NEWPORT, R.I. – The work of nine artists who use drawing, photography and digital media to explore relationships with the physical environment will be on display when “locatingPLACE, 9 Propositions from the Boston Drawing Project” is featured at Dorrance Hamilton Gallery Nov. 8-Dec. 19.
The public is invited to join the artists for an opening reception on Thursday, Nov. 8 from 5 to 8 p.m. The gallery is located on the corner of Lawrence and Leroy avenues.
These works on paper use the tools of marking, recording, mapping and measuring to extend the visual language of landscape often within a conceptual framework. The works in locatingPLACE evidence each artist’s unique process and interaction with specific geographies that go beyond a scenic representation of nature.
In some cases, understanding location begins with observation, a path and a journey. Raphael Griswold’s drawings record travels around New England with a sketchpad and grab bag of art supplies, paying attention to the overlooked and unconsidered. His drawings, determined by the number of pages in the sketchbook and a one-hour time limit, accumulate like piles of leaves.
Andrea Sherrill Evans photographs her walks along the Appalachian Trail then translates her findings into delicate line drawings. By violating her own drawings with bursts of red paint, she draws attention to how we brutally mark our trails in the landscape in order to find our way.
Nancy Murphy Spicer uses her bike rides around Berlin to understand the geography of a new city; the shape of her route on the pages of her guidebook become the basis for exploring color, shape and collage.
Robin Mandel spins his camera to transform the shimmering nightscape into an abstracted oculus of concentric patterns.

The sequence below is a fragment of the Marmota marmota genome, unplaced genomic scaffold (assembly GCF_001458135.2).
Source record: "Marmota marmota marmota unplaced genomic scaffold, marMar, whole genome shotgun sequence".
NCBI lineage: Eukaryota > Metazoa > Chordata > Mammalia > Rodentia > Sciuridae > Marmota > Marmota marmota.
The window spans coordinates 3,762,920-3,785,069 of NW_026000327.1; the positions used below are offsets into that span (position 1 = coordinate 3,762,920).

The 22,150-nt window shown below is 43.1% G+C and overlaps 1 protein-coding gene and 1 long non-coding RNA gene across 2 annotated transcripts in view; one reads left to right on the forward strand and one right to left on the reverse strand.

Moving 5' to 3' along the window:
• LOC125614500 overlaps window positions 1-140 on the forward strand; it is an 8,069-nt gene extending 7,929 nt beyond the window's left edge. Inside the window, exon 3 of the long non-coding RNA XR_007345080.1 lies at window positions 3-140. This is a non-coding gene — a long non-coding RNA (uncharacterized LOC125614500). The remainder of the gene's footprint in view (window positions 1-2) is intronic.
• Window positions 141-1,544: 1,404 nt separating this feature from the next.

Technology enters the conversation with Carly Glovinsky’s drawings of the endpages of the onetime ubiquitous phonebook. Her pencil drawings make geologic strata and landscape forms out of an informational tool for place finding. Julia Featheringill uses Mapquest to find the travel route between towns with place names referencing geometry, creating an elegantly minimal line drawing Between Two Points.
Lina Maria Giraldo allows geographical data to grow like crystals defined by national borders in her computer generated digital prints.
Ali Osborn and Rosa McElheny use the Internet for source material. Finding images from aerial views on Google, Ali Osborn carefully draws Minnesota’s Mall of America from overhead. The rooftops of the sprawling megastructure are at once a symbol of American bounty and crass commercialism. The Internet is a research tool for personal memory in Rosa McElheny’s drawings. McEleheny hunts down images of places with personal significance and translates her findings into soft-focus graphite drawings on French-folded books. Combining images and text, McElheny addresses memory, longing and our often transitory relationship to place.
locatingPLACE has been organized by Joseph Carroll, director of Carroll and Sons, Boston. Founded in 1999 and housed at Carroll and Sons, The Boston Drawing Project is a curated collection of works on paper with, at present, over 100 artists currently represented in the Project. Portfolios of their work are kept in publicly accessible flat files. A selection of work by each participating artist is available online at Carrollandsons.net.
The Dorrance H. Hamilton Gallery is handicap accessible with parking along Lawrence and Leroy Avenues. Its exhibits are open Tuesdays and Thursdays from 11 a.m. to 6 p.m., Wednesdays and Fridays from 11 a.m. to 5 p.m., and Saturdays and Sundays noon to 4 p.m. The gallery is closed on Mondays.